Baylor becomes even greener

By Rachel Leland, Reporter

Baylor proved that it was green in more than one way when the university was recognized by The Association for the Advancement of Sustainability in Higher Education for outstanding performance in sustainability.

The Association for the Advancement of Sustainability in Higher Education presented Baylor with the Silver award, the second highest award. Baylor was also recognized as the top performer in the categories of Coordination, Planning,and Governance and Diversity and Affordability.

Although Baylor had been awarded the Bronze award by The Association for the Advancement of Sustainability in Higher Education in 2012, this was the first year Baylor qualified as a top performer in any of the 17 categories the organization considers.

“We’ve never been recognized at this higher level,” said director of sustainability, Smith Getterman.

Getterman along with the Baylor Student Sustainability Advisory Board were instrumental in gathering the data that was to be submitted to The Association for the Advancement of Sustainability in Higher Education for review.

In 2007, Pattie Orr, the vice president for IT and dean of university libraries, was instrumental in creating the sustainability program at Baylor.

“I am especially proud of the recognition from The Association for the Advancement of Sustainability in Higher Education because it shows that we are now, just eight years later, a national leader,” Orr said.

Orr cited Baylor’s Last Lights Out program as one of the numerous practices that qualified Baylor for the sought-after award. The program encourages residence halls and other buildings to turn out the lights when the room is not in use. This requires a high level of coordination with all of the departments, schools, and residence halls, which makes Baylor a contender for the Coordination, Planning and Governance award.

The other award, Diversity and Affordability, was based on Baylor’s unique Baylor Interdisciplinary Poverty Initiative, which coordinates with campus gardens and Campus Kitchen to make a difference in the Waco community.

“To me, this is a wonderful testimony to the importance of good stewardship and shows how we can serve others through good stewardship and working together for sustainability,” Orr said.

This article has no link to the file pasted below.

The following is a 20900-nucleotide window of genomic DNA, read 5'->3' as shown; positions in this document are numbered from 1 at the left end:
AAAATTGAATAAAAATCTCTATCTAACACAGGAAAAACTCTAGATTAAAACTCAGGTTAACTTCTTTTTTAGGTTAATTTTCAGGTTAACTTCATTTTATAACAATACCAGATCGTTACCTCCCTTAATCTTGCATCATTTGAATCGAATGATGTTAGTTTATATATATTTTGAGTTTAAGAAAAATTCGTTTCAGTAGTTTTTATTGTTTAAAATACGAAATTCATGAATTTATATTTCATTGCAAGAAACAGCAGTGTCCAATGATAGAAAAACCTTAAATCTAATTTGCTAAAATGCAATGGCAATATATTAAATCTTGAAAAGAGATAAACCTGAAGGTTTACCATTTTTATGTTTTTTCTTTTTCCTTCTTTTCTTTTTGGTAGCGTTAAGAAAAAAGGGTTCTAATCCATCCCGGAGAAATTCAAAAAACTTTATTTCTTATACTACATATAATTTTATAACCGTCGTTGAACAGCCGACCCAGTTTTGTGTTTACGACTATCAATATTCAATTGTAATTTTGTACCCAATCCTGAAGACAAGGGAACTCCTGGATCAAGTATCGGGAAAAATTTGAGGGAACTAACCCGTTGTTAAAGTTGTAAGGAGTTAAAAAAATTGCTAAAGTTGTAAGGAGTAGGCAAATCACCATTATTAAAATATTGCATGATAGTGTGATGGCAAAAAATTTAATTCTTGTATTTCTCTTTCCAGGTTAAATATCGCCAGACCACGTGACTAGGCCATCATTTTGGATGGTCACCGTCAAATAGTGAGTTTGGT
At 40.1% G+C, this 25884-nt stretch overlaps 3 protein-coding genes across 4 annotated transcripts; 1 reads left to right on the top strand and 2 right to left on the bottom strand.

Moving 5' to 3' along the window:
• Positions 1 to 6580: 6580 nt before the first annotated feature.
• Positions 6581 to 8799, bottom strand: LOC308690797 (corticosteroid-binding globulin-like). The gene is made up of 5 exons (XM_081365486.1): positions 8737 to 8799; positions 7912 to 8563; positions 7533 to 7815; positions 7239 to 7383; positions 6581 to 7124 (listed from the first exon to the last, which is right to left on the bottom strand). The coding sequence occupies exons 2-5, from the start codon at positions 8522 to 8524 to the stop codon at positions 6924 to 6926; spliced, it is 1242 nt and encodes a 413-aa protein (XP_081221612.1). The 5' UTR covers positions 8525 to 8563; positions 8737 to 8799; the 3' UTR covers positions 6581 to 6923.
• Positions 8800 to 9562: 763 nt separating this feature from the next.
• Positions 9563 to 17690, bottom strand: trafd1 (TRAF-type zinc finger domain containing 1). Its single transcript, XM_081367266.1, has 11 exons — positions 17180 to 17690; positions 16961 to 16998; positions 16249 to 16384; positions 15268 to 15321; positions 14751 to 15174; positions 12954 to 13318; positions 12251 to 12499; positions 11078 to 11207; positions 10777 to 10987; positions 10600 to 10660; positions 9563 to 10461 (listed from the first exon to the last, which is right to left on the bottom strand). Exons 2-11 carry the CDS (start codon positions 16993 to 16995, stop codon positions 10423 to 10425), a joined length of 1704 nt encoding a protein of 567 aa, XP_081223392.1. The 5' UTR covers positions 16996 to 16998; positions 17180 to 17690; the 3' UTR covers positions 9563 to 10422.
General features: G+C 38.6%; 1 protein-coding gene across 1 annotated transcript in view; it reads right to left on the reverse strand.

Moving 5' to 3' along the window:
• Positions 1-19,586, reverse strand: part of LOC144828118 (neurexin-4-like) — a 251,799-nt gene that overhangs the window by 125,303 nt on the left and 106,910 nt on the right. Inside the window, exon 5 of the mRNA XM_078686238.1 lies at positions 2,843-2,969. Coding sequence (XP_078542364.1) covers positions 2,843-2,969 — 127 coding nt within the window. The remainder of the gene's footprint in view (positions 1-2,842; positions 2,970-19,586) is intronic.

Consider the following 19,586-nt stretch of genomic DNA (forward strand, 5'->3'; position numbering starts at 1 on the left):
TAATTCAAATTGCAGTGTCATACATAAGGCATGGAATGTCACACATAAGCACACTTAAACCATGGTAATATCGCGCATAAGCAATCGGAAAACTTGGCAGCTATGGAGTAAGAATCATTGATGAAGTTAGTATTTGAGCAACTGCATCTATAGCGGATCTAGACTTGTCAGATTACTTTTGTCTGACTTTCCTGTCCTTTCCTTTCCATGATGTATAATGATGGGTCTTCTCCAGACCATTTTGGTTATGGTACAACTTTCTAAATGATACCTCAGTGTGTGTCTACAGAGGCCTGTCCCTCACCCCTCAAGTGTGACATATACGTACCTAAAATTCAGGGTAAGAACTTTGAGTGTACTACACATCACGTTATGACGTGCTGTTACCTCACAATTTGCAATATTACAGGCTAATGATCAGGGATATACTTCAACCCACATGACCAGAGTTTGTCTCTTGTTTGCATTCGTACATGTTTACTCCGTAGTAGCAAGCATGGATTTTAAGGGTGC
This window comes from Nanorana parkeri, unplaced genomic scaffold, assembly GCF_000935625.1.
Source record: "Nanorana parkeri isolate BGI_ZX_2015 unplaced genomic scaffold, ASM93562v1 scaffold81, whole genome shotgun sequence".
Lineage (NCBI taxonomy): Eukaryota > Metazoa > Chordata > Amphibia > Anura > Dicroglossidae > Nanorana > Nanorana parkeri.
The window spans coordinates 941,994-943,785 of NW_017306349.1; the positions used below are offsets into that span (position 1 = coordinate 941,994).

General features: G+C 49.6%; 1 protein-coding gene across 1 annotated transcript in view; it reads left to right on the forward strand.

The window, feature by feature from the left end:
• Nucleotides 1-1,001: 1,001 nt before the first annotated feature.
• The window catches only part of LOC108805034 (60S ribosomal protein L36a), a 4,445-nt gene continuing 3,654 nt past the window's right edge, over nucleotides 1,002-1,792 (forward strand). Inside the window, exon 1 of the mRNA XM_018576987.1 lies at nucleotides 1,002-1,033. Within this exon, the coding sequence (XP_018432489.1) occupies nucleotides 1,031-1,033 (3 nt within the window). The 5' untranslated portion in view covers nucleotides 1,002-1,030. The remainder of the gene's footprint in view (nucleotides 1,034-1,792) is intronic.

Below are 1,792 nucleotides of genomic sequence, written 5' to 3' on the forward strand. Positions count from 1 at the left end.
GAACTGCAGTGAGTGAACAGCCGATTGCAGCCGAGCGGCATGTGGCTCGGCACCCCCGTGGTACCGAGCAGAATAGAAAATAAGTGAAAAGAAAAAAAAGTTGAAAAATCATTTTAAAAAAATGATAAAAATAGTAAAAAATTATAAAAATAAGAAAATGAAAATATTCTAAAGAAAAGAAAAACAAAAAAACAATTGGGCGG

Participating schools use a reporting tool called STARS, where they gather data from their campus’ practices and waste output before sending the compiled data where it is reviewed and checked by the Association for the Advancement of Sustainability in Higher Education.

“I sat in a lot of other people’s offices to get the information,” Getterman said.

The report was filed last March and considered a wide range of sustainability related factors including, but not limited to, greenhouse gas emissions, food and beverage purchasing, indoor air quality and building energy consumption.

While there is no financial award given to winners, receiving a prestigious award from the Association for the Advancement of Sustainability in Higher Education opens opportunities up for notable schools to gain the attention of other organizations. Last year Baylor was recognized by the Sierra Club as one of the greenest schools in the country. The Sierra Club and other organizations share and borrow data from organizations like the Association for the Advancement of Sustainability in Higher Education.

Though Baylor has improved its sustainability record since 2012 and advanced another level, a few additions to campus could help the university increase its score.

“One of the reasons why we are not ranked higher is because Baylor is not an Ag school,” Getterman said. “The University of Vermont is ranked platinum and they have a farm on campus.”

Although Baylor has a community garden with Campus Kitchen, a farm the size of Fountain Mall would be needed for consideration for a higher award like platinum Getterman said.

 

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